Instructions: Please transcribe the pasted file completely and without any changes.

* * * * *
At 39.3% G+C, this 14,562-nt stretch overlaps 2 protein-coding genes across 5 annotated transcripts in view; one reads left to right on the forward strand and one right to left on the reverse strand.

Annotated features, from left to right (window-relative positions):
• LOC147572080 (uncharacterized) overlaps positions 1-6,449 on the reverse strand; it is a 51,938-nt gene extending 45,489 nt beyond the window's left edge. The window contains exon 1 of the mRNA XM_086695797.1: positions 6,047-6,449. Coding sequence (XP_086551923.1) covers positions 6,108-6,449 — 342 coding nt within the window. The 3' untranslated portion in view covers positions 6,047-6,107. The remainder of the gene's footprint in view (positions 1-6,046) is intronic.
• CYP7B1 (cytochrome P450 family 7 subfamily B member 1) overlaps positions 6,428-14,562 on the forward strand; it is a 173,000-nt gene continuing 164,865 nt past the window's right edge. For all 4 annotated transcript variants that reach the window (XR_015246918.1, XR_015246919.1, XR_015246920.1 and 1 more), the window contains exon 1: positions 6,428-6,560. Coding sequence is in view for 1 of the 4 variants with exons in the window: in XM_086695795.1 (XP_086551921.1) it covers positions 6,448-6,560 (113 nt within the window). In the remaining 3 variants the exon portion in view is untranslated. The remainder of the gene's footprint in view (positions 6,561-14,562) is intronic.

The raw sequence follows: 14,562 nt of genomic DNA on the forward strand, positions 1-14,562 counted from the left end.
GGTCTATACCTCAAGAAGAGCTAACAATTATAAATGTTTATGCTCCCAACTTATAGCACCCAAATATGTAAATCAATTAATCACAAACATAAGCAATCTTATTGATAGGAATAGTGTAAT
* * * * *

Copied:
At 39.3% G+C, this 14,562-nt stretch overlaps 2 protein-coding genes across 5 annotated transcripts in view; one reads left to right on the forward strand and one right to left on the reverse strand.

Annotated features, from left to right (window-relative positions):
• LOC147572080 (uncharacterized) overlaps positions 1-6,449 on the reverse strand; it is a 51,938-nt gene extending 45,489 nt beyond the window's left edge. The window contains exon 1 of the mRNA XM_086695797.1: positions 6,047-6,449. Coding sequence (XP_086551923.1) covers positions 6,108-6,449 — 342 coding nt within the window. The 3' untranslated portion in view covers positions 6,047-6,107. The remainder of the gene's footprint in view (positions 1-6,046) is intronic.
• CYP7B1 (cytochrome P450 family 7 subfamily B member 1) overlaps positions 6,428-14,562 on the forward strand; it is a 173,000-nt gene continuing 164,865 nt past the window's right edge. For all 4 annotated transcript variants that reach the window (XR_015246918.1, XR_015246919.1, XR_015246920.1 and 1 more), the window contains exon 1: positions 6,428-6,560. Coding sequence is in view for 1 of the 4 variants with exons in the window: in XM_086695795.1 (XP_086551921.1) it covers positions 6,448-6,560 (113 nt within the window). In the remaining 3 variants the exon portion in view is untranslated. The remainder of the gene's footprint in view (positions 6,561-14,562) is intronic.

The raw sequence follows: 14,562 nt of genomic DNA on the forward strand, positions 1-14,562 counted from the left end.
GGTCTATACCTCAAGAAGAGCTAACAATTATAAATGTTTATGCTCCCAACTTATAGCACCCAAATATGTAAATCAATTAATCACAAACATAAGCAATCTTATTGATAGGAATAGTGTAAT